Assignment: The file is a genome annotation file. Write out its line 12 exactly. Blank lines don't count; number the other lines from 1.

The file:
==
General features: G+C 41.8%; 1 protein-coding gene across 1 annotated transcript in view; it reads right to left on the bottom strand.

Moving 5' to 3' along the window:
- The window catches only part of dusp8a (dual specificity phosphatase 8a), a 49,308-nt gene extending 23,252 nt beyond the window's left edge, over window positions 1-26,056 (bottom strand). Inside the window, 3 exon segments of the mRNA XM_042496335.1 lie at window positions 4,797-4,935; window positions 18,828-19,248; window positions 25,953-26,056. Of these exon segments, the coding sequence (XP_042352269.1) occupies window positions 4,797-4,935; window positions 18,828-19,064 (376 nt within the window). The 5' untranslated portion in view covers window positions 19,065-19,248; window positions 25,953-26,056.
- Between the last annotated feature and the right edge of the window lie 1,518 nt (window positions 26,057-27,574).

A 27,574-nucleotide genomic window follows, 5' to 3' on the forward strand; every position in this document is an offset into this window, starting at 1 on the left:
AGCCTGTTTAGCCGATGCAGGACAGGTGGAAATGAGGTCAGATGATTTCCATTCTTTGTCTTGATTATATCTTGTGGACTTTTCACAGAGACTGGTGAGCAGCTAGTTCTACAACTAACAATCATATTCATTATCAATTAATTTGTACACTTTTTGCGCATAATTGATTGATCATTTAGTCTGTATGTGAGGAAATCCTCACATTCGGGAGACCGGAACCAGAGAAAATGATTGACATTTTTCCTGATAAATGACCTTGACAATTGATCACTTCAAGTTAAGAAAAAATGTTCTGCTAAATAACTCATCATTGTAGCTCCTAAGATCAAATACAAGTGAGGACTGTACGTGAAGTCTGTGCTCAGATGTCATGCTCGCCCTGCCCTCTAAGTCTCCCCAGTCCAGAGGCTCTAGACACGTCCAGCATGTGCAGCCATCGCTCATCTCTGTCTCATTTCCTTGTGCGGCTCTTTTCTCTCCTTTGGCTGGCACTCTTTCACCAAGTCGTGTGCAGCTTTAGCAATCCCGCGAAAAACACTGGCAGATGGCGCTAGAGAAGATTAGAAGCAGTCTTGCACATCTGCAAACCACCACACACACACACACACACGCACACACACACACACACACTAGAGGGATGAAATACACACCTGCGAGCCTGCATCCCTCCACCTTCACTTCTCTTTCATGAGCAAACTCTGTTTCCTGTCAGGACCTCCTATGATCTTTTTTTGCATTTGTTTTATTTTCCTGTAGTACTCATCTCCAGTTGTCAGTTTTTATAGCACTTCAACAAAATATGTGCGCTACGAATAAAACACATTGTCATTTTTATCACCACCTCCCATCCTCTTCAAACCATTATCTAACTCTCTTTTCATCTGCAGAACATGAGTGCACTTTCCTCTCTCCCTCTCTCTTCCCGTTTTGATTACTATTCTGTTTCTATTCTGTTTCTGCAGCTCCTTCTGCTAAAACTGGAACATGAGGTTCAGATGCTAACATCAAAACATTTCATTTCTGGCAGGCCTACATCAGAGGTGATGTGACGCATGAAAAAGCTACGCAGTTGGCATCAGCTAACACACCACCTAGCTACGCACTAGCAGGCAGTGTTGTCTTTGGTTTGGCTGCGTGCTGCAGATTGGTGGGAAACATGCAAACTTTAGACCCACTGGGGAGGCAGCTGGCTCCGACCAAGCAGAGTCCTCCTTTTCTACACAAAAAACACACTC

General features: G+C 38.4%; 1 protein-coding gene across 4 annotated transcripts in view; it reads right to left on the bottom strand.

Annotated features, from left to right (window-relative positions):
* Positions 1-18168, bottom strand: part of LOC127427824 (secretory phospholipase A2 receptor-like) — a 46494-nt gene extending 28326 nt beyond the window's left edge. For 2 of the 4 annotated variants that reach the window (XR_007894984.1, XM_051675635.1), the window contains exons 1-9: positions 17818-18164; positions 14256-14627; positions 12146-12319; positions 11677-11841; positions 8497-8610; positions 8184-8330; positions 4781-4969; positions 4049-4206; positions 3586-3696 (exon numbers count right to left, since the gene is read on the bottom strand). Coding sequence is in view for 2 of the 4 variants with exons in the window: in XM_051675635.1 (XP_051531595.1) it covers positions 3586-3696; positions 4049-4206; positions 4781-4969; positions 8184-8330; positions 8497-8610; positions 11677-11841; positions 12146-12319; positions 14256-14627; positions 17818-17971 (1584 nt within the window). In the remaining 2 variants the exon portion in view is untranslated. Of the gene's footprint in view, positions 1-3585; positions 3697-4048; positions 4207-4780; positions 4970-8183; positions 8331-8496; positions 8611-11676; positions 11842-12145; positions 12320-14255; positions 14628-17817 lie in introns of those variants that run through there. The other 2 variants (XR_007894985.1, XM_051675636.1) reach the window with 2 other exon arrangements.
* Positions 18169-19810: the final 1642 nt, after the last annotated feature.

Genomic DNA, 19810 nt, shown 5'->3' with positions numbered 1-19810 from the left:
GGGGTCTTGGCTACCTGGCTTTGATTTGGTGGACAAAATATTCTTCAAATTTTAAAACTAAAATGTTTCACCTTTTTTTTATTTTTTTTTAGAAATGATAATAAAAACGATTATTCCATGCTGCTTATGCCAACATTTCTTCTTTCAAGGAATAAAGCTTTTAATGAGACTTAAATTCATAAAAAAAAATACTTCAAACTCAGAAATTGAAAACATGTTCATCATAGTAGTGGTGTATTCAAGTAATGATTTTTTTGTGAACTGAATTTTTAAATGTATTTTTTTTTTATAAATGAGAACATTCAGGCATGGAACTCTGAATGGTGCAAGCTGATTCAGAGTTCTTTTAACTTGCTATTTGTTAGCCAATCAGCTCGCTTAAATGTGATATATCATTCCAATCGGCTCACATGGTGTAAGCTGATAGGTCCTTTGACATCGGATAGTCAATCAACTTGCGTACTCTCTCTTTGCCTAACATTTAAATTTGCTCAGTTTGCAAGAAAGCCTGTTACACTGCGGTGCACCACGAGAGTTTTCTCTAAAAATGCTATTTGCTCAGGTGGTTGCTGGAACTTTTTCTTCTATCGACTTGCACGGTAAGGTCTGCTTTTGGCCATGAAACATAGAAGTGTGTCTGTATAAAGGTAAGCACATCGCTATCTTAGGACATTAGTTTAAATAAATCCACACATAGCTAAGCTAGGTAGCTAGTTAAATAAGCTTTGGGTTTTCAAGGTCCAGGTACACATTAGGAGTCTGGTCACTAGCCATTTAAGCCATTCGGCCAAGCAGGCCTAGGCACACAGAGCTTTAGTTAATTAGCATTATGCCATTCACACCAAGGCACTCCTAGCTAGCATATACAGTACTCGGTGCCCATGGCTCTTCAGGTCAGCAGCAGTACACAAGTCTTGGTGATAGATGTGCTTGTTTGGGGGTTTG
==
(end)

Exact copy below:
GGGGTCTTGGCTACCTGGCTTTGATTTGGTGGACAAAATATTCTTCAAATTTTAAAACTAAAATGTTTCACCTTTTTTTTATTTTTTTTTAGAAATGATAATAAAAACGATTATTCCATGCTGCTTATGCCAACATTTCTTCTTTCAAGGAATAAAGCTTTTAATGAGACTTAAATTCATAAAAAAAAATACTTCAAACTCAGAAATTGAAAACATGTTCATCATAGTAGTGGTGTATTCAAGTAATGATTTTTTTGTGAACTGAATTTTTAAATGTATTTTTTTTTTATAAATGAGAACATTCAGGCATGGAACTCTGAATGGTGCAAGCTGATTCAGAGTTCTTTTAACTTGCTATTTGTTAGCCAATCAGCTCGCTTAAATGTGATATATCATTCCAATCGGCTCACATGGTGTAAGCTGATAGGTCCTTTGACATCGGATAGTCAATCAACTTGCGTACTCTCTCTTTGCCTAACATTTAAATTTGCTCAGTTTGCAAGAAAGCCTGTTACACTGCGGTGCACCACGAGAGTTTTCTCTAAAAATGCTATTTGCTCAGGTGGTTGCTGGAACTTTTTCTTCTATCGACTTGCACGGTAAGGTCTGCTTTTGGCCATGAAACATAGAAGTGTGTCTGTATAAAGGTAAGCACATCGCTATCTTAGGACATTAGTTTAAATAAATCCACACATAGCTAAGCTAGGTAGCTAGTTAAATAAGCTTTGGGTTTTCAAGGTCCAGGTACACATTAGGAGTCTGGTCACTAGCCATTTAAGCCATTCGGCCAAGCAGGCCTAGGCACACAGAGCTTTAGTTAATTAGCATTATGCCATTCACACCAAGGCACTCCTAGCTAGCATATACAGTACTCGGTGCCCATGGCTCTTCAGGTCAGCAGCAGTACACAAGTCTTGGTGATAGATGTGCTTGTTTGGGGGTTTG